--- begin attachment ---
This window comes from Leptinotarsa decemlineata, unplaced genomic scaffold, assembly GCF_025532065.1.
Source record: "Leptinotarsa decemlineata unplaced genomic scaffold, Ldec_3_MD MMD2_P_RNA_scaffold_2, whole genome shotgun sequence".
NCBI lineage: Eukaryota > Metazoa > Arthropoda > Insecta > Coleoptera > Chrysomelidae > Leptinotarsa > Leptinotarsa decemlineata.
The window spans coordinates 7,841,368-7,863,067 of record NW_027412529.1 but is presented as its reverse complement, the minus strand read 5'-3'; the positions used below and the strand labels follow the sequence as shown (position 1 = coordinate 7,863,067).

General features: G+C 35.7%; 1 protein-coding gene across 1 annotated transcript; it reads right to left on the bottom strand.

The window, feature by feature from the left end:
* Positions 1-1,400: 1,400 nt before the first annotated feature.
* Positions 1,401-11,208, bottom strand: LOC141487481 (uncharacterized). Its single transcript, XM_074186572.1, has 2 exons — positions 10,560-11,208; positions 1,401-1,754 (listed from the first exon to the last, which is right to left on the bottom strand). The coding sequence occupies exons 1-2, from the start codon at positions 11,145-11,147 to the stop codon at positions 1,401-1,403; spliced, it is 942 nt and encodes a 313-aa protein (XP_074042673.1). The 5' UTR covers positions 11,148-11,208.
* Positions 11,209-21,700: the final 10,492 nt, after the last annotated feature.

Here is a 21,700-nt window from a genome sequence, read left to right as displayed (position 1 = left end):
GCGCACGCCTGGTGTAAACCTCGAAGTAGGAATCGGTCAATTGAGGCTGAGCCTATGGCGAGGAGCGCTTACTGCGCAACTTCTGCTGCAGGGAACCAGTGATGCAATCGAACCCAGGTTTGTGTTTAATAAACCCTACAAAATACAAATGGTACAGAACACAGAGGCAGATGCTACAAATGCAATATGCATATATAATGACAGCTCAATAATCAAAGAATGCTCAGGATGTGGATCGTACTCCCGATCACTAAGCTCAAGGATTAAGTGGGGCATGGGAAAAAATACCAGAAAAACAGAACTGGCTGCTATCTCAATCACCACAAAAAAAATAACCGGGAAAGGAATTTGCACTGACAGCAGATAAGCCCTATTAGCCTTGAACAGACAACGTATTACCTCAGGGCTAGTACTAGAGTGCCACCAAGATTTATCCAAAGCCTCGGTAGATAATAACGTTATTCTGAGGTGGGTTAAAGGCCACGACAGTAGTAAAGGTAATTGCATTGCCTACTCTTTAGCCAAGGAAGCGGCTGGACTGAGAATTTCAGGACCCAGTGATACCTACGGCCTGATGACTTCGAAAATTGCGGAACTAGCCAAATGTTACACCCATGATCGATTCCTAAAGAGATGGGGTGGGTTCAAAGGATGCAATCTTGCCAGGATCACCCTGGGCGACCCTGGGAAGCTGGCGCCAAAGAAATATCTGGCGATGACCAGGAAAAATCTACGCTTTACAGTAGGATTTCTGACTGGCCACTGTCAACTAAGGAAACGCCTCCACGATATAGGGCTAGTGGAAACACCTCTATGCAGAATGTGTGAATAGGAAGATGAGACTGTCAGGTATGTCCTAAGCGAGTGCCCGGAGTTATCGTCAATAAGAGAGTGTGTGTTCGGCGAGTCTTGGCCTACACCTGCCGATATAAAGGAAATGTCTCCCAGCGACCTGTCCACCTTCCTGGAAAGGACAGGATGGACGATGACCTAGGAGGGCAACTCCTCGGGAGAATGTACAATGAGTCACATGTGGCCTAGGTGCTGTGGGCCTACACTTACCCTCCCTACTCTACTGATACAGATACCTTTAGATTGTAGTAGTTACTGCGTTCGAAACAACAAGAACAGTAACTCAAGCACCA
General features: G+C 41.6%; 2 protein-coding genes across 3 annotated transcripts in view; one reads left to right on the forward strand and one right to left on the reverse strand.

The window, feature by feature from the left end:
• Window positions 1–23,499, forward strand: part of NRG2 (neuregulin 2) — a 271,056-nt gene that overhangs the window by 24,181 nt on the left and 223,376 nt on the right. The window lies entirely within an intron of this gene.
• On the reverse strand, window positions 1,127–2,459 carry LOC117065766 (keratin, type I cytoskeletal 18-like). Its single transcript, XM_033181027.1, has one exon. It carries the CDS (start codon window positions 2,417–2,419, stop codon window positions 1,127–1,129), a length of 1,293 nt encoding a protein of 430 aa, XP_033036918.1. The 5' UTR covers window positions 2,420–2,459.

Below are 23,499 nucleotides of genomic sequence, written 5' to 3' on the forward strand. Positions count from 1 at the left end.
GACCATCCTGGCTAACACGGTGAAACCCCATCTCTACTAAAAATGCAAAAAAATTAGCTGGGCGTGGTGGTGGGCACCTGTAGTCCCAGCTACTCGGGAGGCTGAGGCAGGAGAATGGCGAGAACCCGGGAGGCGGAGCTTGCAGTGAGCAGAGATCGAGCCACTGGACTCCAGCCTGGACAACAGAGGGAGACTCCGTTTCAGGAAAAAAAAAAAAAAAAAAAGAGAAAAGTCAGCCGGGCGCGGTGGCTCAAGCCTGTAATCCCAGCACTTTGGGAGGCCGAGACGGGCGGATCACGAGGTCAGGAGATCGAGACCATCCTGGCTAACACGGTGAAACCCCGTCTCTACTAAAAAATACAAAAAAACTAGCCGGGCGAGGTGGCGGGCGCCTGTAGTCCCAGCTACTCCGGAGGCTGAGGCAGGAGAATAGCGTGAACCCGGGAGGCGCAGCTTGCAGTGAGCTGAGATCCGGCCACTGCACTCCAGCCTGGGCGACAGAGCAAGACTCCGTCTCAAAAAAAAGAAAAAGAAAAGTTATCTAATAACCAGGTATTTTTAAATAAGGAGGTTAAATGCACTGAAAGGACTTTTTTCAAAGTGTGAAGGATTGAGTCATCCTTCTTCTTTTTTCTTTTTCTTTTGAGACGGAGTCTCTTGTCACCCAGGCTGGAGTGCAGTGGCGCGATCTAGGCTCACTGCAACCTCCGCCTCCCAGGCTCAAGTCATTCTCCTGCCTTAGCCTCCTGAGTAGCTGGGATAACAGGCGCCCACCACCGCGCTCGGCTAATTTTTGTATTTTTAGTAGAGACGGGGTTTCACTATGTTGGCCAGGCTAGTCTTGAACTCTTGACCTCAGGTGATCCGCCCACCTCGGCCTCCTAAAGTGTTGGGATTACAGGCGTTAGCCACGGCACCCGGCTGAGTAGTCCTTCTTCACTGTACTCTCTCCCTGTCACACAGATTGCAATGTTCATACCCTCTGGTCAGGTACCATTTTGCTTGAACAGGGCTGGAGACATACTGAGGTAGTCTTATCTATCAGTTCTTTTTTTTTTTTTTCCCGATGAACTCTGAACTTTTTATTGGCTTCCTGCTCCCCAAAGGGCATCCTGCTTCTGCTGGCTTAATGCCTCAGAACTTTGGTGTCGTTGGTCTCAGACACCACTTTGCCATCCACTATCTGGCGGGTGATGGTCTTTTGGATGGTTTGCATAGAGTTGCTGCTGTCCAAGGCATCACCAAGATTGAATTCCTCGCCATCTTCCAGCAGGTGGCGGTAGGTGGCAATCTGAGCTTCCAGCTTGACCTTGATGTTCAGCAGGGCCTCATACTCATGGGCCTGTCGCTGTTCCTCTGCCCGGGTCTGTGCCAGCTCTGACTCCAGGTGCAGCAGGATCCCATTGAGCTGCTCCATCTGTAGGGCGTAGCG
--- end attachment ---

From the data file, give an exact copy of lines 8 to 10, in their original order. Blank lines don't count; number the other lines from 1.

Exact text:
* Positions 1,401-11,208, bottom strand: LOC141487481 (uncharacterized). Its single transcript, XM_074186572.1, has 2 exons — positions 10,560-11,208; positions 1,401-1,754 (listed from the first exon to the last, which is right to left on the bottom strand). The coding sequence occupies exons 1-2, from the start codon at positions 11,145-11,147 to the stop codon at positions 1,401-1,403; spliced, it is 942 nt and encodes a 313-aa protein (XP_074042673.1). The 5' UTR covers positions 11,148-11,208.
* Positions 11,209-21,700: the final 10,492 nt, after the last annotated feature.

Here is a 21,700-nt window from a genome sequence, read left to right as displayed (position 1 = left end):